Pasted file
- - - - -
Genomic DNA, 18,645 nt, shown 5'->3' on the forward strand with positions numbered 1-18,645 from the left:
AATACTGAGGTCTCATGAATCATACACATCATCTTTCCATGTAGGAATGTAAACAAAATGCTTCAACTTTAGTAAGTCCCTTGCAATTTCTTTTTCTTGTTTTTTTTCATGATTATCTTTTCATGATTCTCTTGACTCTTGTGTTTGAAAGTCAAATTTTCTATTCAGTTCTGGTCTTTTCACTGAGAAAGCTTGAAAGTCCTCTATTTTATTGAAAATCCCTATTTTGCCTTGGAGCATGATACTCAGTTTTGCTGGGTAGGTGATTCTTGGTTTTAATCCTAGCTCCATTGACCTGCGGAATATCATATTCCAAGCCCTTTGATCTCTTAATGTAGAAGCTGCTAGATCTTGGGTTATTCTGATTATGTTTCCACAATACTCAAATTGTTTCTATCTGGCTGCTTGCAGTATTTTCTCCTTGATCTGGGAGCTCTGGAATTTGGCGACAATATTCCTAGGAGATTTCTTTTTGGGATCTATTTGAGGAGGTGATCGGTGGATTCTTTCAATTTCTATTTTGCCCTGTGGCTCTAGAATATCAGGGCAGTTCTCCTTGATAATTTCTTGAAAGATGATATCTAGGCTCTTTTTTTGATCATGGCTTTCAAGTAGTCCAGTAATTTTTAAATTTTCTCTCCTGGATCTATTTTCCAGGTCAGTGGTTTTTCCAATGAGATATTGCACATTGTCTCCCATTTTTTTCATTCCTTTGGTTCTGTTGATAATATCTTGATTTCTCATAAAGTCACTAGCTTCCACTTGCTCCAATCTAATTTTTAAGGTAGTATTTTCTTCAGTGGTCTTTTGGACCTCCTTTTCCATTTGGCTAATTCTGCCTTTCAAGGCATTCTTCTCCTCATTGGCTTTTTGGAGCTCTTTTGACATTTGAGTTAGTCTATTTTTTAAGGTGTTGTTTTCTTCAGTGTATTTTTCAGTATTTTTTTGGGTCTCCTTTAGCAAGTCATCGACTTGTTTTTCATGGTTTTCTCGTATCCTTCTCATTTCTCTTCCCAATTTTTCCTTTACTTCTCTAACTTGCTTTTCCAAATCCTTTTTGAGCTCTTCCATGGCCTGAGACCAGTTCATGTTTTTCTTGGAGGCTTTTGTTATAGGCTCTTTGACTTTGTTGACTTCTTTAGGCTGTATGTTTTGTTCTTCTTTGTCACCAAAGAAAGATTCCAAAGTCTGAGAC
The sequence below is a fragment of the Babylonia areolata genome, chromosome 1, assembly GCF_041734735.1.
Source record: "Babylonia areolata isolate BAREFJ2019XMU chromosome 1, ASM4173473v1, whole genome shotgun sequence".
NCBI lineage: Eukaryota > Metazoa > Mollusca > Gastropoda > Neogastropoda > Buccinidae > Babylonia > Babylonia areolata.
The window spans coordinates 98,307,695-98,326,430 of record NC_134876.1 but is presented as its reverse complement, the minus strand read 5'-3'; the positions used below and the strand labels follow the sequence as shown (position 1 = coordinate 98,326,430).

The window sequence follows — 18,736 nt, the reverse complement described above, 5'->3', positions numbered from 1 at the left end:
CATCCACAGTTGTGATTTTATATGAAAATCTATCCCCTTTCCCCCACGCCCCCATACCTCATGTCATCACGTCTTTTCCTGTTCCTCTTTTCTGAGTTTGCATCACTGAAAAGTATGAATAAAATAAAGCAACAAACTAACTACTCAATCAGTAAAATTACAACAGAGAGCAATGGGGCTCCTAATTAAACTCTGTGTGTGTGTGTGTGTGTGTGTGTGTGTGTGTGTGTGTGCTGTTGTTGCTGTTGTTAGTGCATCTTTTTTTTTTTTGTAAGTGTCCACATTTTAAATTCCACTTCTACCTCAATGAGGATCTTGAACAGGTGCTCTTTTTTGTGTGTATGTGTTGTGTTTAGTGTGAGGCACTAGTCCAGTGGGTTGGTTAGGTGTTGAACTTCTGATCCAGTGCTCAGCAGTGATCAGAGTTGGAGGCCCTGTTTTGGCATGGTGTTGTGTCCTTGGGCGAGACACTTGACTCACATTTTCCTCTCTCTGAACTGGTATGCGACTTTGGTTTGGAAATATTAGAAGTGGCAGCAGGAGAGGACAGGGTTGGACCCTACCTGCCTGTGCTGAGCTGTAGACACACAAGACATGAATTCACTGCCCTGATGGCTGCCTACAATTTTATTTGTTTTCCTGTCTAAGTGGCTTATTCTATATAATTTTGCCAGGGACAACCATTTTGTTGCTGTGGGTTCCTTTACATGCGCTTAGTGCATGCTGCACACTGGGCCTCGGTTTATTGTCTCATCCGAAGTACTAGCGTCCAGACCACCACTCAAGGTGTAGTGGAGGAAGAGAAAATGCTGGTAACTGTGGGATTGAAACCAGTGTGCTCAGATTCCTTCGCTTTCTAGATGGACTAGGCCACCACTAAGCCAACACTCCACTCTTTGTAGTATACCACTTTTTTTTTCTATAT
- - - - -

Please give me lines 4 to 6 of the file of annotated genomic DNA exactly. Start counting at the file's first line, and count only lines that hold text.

Source record: "Babylonia areolata isolate BAREFJ2019XMU chromosome 1, ASM4173473v1, whole genome shotgun sequence".
NCBI lineage: Eukaryota > Metazoa > Mollusca > Gastropoda > Neogastropoda > Buccinidae > Babylonia > Babylonia areolata.
The window spans coordinates 98,307,695-98,326,430 of record NC_134876.1 but is presented as its reverse complement, the minus strand read 5'-3'; the positions used below and the strand labels follow the sequence as shown (position 1 = coordinate 98,326,430).